Dr Paul O'Leary

BA, PhD (Wales)

Dr Paul O'Leary

Professor in Welsh History

Contact Details

Profile

Prof. Paul O'Leary, BA, PhD (Wales), FLSW, FRhist, is the Sir John Williams Professor of Welsh History. He is a Fellow of the Learned Society of Wales, a Fellow of the Royal Historical Society and a specialist in the history of 19th and early twentieth-century Wales, especially its social and cultural histories. Among other topics, he has written on Irish migration, the history of minority ethnic groups, on urban history and the history of sport. He is currently interested in the international dimensions to the history of Wales by exploring relationships with Ireland, analyzing the impact of imperialism on Welsh life and by studying French-language interpretations of 19th century Wales. He was co-manager of the AHRC-funded Ireland-Wales International Research Network and is co-editor (post-1700) of the Welsh History Review. He is author of: Claiming the Streets: Processions and Urban Culture in South Wales, c.1830-1880 (2012); Immigration and Integration: the Irish in Wales, 1798-1922 (2000); Ffrainc a Chymru, 1830-1880: Dehongliadau Ffrengig o Genedl Ddi-wladwriaeth (2015); co-editor of A Tolerant Nation? Revisiting Ethnic Diversity in a Devolved Wales (2015); and co-editor of the Welsh History Review.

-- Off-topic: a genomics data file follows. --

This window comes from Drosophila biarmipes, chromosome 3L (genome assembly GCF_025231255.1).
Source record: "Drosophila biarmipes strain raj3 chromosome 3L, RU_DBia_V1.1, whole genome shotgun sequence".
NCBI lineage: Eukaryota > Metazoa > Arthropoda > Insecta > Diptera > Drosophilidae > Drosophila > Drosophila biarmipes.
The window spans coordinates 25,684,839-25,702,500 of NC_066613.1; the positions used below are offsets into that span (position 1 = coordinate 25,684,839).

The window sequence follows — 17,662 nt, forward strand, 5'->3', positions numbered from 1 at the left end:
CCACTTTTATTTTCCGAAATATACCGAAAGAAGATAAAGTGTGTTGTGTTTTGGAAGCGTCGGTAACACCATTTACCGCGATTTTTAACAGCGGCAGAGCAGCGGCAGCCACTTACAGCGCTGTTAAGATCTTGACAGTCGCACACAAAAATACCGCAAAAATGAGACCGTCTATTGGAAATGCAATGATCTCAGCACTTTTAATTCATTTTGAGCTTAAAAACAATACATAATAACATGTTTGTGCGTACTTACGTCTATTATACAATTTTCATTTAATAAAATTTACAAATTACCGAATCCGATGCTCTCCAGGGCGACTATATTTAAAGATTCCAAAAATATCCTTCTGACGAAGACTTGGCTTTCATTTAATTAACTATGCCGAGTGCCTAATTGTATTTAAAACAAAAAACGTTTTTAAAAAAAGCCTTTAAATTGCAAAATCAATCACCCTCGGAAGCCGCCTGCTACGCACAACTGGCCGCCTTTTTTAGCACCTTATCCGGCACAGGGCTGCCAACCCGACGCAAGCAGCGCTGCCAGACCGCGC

Teaching

Module Coordinator
Lecturer
Coordinator
Blackboard Dept Admin
Additional Lecturer
Tutor

PhD Supervision:

Prof. O'Learyl has extensive experience of postgraduate supervision, having supervised successfully more than thirty postgraduate dissertations on a wide variety of topics in the social, cultural and political history of the nineteenth and early twentieth centuries, particularly in relation to the histories of Wales and the British Isles. The topics studied include aspects of urban history, the history of minority ethnic groups, religious history, political cultures, the history of policing, Chartism and aspects of the comparative histories of Wales, Ireland and France. He is happy to discuss proposals for future research projects.

Publications